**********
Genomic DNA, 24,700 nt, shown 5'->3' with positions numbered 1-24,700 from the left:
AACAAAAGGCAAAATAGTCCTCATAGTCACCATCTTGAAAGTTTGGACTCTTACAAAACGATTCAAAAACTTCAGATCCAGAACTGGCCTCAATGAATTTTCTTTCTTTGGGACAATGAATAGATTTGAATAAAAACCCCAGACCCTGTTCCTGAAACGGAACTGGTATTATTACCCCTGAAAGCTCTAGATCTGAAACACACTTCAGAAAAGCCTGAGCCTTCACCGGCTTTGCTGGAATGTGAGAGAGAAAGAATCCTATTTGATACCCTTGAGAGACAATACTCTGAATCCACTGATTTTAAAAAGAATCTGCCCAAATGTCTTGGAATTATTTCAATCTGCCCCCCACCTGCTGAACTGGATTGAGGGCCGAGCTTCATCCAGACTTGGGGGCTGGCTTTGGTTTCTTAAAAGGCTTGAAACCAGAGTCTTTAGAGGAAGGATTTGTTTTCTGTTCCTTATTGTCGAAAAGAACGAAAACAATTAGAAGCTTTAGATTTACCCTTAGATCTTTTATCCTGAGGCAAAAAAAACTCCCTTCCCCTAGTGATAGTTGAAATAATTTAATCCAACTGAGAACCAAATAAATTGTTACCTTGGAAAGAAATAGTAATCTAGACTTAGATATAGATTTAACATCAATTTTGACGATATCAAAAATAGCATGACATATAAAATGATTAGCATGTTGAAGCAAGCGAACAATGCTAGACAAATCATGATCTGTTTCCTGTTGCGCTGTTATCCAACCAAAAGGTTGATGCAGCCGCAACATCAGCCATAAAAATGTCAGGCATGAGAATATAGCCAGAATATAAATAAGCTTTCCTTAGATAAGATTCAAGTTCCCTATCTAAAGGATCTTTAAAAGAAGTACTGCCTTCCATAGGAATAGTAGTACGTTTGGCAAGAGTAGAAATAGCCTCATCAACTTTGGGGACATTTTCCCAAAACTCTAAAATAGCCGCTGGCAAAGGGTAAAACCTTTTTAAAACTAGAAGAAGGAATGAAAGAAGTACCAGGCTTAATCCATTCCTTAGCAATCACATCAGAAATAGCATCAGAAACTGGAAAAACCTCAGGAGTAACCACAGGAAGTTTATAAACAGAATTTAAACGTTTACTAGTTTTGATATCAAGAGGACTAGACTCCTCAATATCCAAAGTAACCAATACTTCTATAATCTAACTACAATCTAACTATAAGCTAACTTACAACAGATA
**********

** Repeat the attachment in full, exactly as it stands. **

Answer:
Genomic DNA, 24,700 nt, shown 5'->3' with positions numbered 1-24,700 from the left:
AACAAAAGGCAAAATAGTCCTCATAGTCACCATCTTGAAAGTTTGGACTCTTACAAAACGATTCAAAAACTTCAGATCCAGAACTGGCCTCAATGAATTTTCTTTCTTTGGGACAATGAATAGATTTGAATAAAAACCCCAGACCCTGTTCCTGAAACGGAACTGGTATTATTACCCCTGAAAGCTCTAGATCTGAAACACACTTCAGAAAAGCCTGAGCCTTCACCGGCTTTGCTGGAATGTGAGAGAGAAAGAATCCTATTTGATACCCTTGAGAGACAATACTCTGAATCCACTGATTTTAAAAAGAATCTGCCCAAATGTCTTGGAATTATTTCAATCTGCCCCCCACCTGCTGAACTGGATTGAGGGCCGAGCTTCATCCAGACTTGGGGGCTGGCTTTGGTTTCTTAAAAGGCTTGAAACCAGAGTCTTTAGAGGAAGGATTTGTTTTCTGTTCCTTATTGTCGAAAAGAACGAAAACAATTAGAAGCTTTAGATTTACCCTTAGATCTTTTATCCTGAGGCAAAAAAAACTCCCTTCCCCTAGTGATAGTTGAAATAATTTAATCCAACTGAGAACCAAATAAATTGTTACCTTGGAAAGAAATAGTAATCTAGACTTAGATATAGATTTAACATCAATTTTGACGATATCAAAAATAGCATGACATATAAAATGATTAGCATGTTGAAGCAAGCGAACAATGCTAGACAAATCATGATCTGTTTCCTGTTGCGCTGTTATCCAACCAAAAGGTTGATGCAGCCGCAACATCAGCCATAAAAATGTCAGGCATGAGAATATAGCCAGAATATAAATAAGCTTTCCTTAGATAAGATTCAAGTTCCCTATCTAAAGGATCTTTAAAAGAAGTACTGCCTTCCATAGGAATAGTAGTACGTTTGGCAAGAGTAGAAATAGCCTCATCAACTTTGGGGACATTTTCCCAAAACTCTAAAATAGCCGCTGGCAAAGGGTAAAACCTTTTTAAAACTAGAAGAAGGAATGAAAGAAGTACCAGGCTTAATCCATTCCTTAGCAATCACATCAGAAATAGCATCAGAAACTGGAAAAACCTCAGGAGTAACCACAGGAAGTTTATAAACAGAATTTAAACGTTTACTAGTTTTGATATCAAGAGGACTAGACTCCTCAATATCCAAAGTAACCAATACTTCTATAATCTAACTACAATCTAACTATAAGCTAACTTACAACAGATA